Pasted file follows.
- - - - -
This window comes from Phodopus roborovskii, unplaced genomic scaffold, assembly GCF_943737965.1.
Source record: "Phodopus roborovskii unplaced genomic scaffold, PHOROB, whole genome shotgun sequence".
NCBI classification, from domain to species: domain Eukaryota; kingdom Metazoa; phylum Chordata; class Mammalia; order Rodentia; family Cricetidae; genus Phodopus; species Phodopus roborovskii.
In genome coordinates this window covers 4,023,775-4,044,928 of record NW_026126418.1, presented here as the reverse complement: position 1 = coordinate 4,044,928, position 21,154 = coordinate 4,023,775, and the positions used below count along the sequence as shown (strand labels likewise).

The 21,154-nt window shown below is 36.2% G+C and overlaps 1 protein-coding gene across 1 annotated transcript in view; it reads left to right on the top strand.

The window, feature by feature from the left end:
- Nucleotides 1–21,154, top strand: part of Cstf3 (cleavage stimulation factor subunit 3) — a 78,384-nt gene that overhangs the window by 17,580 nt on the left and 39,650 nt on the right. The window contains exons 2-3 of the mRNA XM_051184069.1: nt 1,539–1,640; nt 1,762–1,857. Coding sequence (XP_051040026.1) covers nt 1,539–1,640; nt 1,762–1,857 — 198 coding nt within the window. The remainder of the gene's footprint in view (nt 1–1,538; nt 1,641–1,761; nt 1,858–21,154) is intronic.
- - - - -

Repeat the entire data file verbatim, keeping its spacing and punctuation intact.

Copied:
This window comes from Phodopus roborovskii, unplaced genomic scaffold, assembly GCF_943737965.1.
Source record: "Phodopus roborovskii unplaced genomic scaffold, PHOROB, whole genome shotgun sequence".
NCBI classification, from domain to species: domain Eukaryota; kingdom Metazoa; phylum Chordata; class Mammalia; order Rodentia; family Cricetidae; genus Phodopus; species Phodopus roborovskii.
In genome coordinates this window covers 4,023,775-4,044,928 of record NW_026126418.1, presented here as the reverse complement: position 1 = coordinate 4,044,928, position 21,154 = coordinate 4,023,775, and the positions used below count along the sequence as shown (strand labels likewise).

The 21,154-nt window shown below is 36.2% G+C and overlaps 1 protein-coding gene across 1 annotated transcript in view; it reads left to right on the top strand.

The window, feature by feature from the left end:
- Nucleotides 1–21,154, top strand: part of Cstf3 (cleavage stimulation factor subunit 3) — a 78,384-nt gene that overhangs the window by 17,580 nt on the left and 39,650 nt on the right. The window contains exons 2-3 of the mRNA XM_051184069.1: nt 1,539–1,640; nt 1,762–1,857. Coding sequence (XP_051040026.1) covers nt 1,539–1,640; nt 1,762–1,857 — 198 coding nt within the window. The remainder of the gene's footprint in view (nt 1–1,538; nt 1,641–1,761; nt 1,858–21,154) is intronic.